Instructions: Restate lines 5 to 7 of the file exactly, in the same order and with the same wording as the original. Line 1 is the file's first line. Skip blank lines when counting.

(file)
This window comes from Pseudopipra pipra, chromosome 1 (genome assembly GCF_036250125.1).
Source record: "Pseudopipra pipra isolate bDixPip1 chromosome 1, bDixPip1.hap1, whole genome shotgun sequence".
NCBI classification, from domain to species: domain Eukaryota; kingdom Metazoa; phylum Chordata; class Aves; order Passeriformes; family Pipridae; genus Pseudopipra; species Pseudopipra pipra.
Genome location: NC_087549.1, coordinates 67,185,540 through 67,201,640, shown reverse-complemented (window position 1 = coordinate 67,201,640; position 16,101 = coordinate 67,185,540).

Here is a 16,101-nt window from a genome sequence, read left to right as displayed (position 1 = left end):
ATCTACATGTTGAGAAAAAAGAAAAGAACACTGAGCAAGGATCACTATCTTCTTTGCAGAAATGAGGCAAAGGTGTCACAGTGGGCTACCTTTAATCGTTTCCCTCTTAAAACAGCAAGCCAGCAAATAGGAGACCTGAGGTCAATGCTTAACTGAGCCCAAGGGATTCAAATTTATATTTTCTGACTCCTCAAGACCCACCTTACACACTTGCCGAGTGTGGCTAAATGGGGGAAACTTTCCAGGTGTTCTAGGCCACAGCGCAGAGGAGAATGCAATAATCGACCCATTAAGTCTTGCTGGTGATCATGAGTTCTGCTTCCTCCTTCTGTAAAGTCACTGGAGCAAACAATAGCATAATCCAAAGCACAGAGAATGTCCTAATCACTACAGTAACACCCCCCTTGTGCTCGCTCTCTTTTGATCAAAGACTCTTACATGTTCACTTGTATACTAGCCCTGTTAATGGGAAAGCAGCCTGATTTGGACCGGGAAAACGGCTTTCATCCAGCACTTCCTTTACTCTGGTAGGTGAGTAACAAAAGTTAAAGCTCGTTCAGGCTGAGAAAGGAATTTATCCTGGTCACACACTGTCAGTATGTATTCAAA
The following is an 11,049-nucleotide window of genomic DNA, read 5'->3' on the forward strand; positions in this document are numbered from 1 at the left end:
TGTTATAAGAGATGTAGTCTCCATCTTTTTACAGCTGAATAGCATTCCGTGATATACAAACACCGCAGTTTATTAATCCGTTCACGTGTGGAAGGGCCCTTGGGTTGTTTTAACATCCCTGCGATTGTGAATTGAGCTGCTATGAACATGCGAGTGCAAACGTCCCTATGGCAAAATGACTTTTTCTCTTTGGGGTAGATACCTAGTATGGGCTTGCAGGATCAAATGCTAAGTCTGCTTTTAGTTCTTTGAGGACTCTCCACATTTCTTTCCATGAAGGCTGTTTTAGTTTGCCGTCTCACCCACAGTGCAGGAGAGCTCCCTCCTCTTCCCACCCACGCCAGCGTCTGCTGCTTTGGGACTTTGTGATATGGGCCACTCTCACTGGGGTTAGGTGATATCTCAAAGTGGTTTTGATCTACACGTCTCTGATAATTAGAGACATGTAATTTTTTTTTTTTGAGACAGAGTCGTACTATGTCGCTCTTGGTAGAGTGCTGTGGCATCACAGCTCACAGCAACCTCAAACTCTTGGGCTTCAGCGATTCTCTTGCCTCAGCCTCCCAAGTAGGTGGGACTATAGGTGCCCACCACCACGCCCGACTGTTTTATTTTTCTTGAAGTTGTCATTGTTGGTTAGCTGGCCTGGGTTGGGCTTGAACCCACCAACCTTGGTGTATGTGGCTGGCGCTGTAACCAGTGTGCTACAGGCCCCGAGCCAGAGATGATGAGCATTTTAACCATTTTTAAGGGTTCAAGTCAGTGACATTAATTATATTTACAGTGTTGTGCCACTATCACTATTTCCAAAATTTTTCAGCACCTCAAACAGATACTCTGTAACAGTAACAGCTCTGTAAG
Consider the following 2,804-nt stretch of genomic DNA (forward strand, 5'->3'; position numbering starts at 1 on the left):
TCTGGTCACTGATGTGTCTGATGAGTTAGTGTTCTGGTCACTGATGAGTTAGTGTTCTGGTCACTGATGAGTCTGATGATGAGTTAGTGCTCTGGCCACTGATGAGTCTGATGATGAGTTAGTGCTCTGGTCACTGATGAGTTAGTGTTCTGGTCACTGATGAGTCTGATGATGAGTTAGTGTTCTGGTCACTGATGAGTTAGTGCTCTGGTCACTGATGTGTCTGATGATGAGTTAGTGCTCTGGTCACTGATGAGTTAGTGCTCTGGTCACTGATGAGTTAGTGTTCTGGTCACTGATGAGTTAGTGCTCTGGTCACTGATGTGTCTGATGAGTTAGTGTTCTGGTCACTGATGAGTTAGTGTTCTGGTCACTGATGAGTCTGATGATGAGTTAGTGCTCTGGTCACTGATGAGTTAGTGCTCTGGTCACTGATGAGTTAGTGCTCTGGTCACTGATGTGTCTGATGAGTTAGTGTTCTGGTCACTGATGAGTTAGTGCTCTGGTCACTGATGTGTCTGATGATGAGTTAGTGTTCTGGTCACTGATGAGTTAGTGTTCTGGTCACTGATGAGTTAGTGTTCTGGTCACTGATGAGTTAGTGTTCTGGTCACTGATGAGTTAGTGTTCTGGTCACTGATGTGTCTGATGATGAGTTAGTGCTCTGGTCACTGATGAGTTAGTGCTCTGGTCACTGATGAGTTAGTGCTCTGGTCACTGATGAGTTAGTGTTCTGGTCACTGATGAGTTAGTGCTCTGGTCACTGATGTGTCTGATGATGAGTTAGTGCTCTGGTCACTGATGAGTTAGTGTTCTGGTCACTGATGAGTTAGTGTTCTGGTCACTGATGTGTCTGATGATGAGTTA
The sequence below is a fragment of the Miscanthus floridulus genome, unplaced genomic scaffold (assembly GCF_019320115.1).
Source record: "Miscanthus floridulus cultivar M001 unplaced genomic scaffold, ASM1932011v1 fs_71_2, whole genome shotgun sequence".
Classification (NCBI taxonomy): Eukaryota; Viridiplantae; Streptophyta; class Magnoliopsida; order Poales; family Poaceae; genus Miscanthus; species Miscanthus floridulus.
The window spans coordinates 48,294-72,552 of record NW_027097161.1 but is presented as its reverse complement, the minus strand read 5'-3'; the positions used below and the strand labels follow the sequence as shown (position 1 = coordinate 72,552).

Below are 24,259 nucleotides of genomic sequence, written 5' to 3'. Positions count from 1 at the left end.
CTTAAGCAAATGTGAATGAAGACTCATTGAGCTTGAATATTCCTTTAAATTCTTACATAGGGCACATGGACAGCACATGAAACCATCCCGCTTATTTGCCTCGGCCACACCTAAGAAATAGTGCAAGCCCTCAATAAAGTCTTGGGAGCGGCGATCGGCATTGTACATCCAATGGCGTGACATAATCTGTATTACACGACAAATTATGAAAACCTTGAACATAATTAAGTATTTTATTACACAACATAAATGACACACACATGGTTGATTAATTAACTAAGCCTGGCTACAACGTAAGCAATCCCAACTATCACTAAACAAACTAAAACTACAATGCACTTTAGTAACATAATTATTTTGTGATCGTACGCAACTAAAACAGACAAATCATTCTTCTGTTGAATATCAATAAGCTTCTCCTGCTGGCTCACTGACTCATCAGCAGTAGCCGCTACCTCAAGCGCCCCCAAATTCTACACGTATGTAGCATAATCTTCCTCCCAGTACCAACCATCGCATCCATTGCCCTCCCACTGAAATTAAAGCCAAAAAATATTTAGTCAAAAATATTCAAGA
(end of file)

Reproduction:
Here is a 16,101-nt window from a genome sequence, read left to right as displayed (position 1 = left end):
ATCTACATGTTGAGAAAAAAGAAAAGAACACTGAGCAAGGATCACTATCTTCTTTGCAGAAATGAGGCAAAGGTGTCACAGTGGGCTACCTTTAATCGTTTCCCTCTTAAAACAGCAAGCCAGCAAATAGGAGACCTGAGGTCAATGCTTAACTGAGCCCAAGGGATTCAAATTTATATTTTCTGACTCCTCAAGACCCACCTTACACACTTGCCGAGTGTGGCTAAATGGGGGAAACTTTCCAGGTGTTCTAGGCCACAGCGCAGAGGAGAATGCAATAATCGACCCATTAAGTCTTGCTGGTGATCATGAGTTCTGCTTCCTCCTTCTGTAAAGTCACTGGAGCAAACAATAGCATAATCCAAAGCACAGAGAATGTCCTAATCACTACAGTAACACCCCCCTTGTGCTCGCTCTCTTTTGATCAAAGACTCTTACATGTTCACTTGTATACTAGCCCTGTTAATGGGAAAGCAGCCTGATTTGGACCGGGAAAACGGCTTTCATCCAGCACTTCCTTTACTCTGGTAGGTGAGTAACAAAAGTTAAAGCTCGTTCAGGCTGAGAAAGGAATTTATCCTGGTCACACACTGTCAGTATGTATTCAAA
The following is an 11,049-nucleotide window of genomic DNA, read 5'->3' on the forward strand; positions in this document are numbered from 1 at the left end: